The Breviary itself is divided into four seasonal parts - winter, spring, summer, autumn - and comprises under each part (1) the Psalter; (2) Proprium de Tempore (the special office of the season); (3) Proprium Sanctorum (special offices of saints); (4) Commune Sanctorum (general offices for saints); (5) Extra Services.
The third council of Carthage in 397 forbade anything but Holy Scripture to be read in church; this rule has been adhered to so far as the liturgical epistle and gospel, and occasional additional lessons in the Roman missal are concerned, but in the divine office, on feasts when nine lessons are read at matins, only the first three lessons are taken from Holy Scripture, the next three being taken from the sermons of ecclesiastical writers, and the last three from expositions of the day's gospel; but sometimes the lives or Passions of the saints, or of some particular saints, were substituted for any or all of these breviary lessons.
The various inquiries instituted during the middle ages, such as the Domesday Book and the Breviary of Charlemagne, were so far on the Roman model that they took little or no account of the population, the feudal system probably rendering information regarding it unnecessary for the purposes of taxation or military service.
In the Breviary the psalms are arranged according to a disposition dating from the 8th century, as follows.
The first step in the evolution of the Breviary was the separation of the Psalter into a choir-book.
The Latin Breviary also affirms that his body was afterwards translated to Salerno, where it is said to lie in the church built by Robert Guiscard.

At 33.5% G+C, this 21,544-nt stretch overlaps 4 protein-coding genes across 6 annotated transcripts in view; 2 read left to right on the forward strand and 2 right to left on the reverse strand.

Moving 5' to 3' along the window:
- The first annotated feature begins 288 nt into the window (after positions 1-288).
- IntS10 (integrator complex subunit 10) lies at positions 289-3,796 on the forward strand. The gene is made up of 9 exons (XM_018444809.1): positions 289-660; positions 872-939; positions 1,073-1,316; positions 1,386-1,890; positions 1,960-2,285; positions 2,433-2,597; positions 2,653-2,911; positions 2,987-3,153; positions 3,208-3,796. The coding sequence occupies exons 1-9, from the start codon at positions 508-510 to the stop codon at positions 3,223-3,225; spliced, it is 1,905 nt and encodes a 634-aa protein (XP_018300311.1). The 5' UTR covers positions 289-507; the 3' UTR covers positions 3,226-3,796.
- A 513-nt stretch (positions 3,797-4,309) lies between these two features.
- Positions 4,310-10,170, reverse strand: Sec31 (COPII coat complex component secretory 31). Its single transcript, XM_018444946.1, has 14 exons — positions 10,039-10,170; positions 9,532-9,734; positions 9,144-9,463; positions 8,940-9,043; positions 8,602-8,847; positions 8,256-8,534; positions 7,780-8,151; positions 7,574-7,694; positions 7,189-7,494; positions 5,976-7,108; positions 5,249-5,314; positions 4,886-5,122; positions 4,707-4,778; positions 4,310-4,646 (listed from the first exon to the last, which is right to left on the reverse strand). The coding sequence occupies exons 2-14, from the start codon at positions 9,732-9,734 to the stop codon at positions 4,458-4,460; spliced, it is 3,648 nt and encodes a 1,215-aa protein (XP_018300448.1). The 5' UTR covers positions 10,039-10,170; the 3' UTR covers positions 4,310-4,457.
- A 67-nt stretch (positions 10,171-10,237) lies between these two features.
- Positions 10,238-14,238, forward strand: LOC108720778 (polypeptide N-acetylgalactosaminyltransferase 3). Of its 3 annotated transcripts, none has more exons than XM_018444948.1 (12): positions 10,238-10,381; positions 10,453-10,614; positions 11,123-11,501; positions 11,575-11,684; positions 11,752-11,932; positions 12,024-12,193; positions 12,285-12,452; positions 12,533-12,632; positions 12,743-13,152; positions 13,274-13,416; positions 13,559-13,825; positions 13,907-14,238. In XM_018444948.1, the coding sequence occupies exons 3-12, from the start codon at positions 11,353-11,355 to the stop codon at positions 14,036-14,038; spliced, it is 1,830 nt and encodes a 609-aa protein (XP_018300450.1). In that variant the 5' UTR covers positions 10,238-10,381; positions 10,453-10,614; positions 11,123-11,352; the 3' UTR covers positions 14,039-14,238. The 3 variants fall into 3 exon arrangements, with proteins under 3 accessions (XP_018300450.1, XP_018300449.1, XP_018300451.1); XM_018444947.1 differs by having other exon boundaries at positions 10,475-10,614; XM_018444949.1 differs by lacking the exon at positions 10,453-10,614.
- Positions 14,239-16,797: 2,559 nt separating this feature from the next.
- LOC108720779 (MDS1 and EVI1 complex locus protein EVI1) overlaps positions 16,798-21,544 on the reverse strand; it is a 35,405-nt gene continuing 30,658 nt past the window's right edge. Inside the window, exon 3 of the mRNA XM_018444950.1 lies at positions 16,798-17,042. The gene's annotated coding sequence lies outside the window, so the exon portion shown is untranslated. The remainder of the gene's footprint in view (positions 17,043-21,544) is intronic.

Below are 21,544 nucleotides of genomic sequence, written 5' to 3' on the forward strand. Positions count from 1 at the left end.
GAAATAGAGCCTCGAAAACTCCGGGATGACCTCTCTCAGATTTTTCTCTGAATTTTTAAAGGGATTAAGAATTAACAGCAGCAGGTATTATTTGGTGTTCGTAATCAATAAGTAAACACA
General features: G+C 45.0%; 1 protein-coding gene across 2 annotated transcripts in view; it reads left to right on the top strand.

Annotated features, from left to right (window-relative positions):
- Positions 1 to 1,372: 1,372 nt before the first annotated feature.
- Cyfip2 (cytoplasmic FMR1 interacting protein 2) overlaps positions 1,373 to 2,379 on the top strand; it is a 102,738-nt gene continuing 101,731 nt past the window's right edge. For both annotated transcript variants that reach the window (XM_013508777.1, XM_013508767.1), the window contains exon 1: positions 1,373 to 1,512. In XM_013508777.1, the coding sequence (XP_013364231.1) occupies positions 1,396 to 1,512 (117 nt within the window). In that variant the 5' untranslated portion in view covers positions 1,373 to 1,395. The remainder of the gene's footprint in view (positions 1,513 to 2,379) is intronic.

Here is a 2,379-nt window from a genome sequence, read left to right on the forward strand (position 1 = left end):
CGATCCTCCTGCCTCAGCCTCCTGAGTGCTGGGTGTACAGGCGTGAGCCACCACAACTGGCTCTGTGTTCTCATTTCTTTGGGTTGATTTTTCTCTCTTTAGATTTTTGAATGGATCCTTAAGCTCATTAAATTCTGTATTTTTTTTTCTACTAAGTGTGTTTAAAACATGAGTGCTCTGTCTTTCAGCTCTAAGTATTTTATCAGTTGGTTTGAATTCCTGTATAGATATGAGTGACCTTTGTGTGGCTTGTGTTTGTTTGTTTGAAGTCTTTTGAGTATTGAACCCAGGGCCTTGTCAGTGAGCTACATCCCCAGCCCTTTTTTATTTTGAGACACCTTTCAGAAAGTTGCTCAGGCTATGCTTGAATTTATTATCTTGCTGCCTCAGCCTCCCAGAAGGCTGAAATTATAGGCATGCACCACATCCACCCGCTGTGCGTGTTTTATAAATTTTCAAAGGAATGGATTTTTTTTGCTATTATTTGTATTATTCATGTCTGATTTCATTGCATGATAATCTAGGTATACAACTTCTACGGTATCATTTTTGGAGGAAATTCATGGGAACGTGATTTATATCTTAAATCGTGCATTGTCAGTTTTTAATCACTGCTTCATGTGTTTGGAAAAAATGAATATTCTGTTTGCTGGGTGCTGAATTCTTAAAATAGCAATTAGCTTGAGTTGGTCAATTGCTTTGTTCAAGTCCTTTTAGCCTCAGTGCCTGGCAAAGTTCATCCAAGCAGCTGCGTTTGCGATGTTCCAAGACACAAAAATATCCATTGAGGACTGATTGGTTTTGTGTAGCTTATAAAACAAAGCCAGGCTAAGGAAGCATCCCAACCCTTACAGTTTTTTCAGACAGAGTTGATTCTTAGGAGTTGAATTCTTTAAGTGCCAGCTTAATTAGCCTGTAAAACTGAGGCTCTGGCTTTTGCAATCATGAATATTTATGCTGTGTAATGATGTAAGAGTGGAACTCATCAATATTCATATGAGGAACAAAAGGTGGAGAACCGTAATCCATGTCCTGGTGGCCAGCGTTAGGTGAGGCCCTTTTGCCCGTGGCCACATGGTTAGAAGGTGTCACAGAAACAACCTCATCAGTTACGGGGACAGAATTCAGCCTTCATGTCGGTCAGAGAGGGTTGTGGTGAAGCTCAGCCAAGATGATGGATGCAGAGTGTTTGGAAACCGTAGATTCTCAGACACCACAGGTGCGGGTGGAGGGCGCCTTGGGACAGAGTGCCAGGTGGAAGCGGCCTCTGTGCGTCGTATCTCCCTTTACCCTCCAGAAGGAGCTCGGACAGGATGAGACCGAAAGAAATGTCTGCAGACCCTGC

The Theodosian Code and the Breviary of Alaric alike seem to imply a continuance of the municipal system which had been established by the Romans; nor does the later Lex Visigothorum, though avowedly designed in some points to supersede the Roman law, appear to have contemplated any marked interference with the former fora, which were still to a large extent left to be regulated in the administration of justice by unwritten, immemorial, local custom.
The Breviary rightly so called, however, only dates from the nth century; the earliest MS. containing the whole canonical office is of the year 1099 and is in the Mazarin library.
The Roman Breviary has undergone several revisions.
Although some of his quatrains are purely mystic and pantheistic, most of them bear quite another stamp; they are the breviary of a radical freethinker, who protests in the most forcible manner both against the narrowness, bigotry and uncompromising austerity of the orthodox ulema and the eccentricity, hypocrisy and wild ravings of advanced Sufis, whom he successfully combats with their own weapons, using the whole mystic terminology simply to ridicule mysticism itself.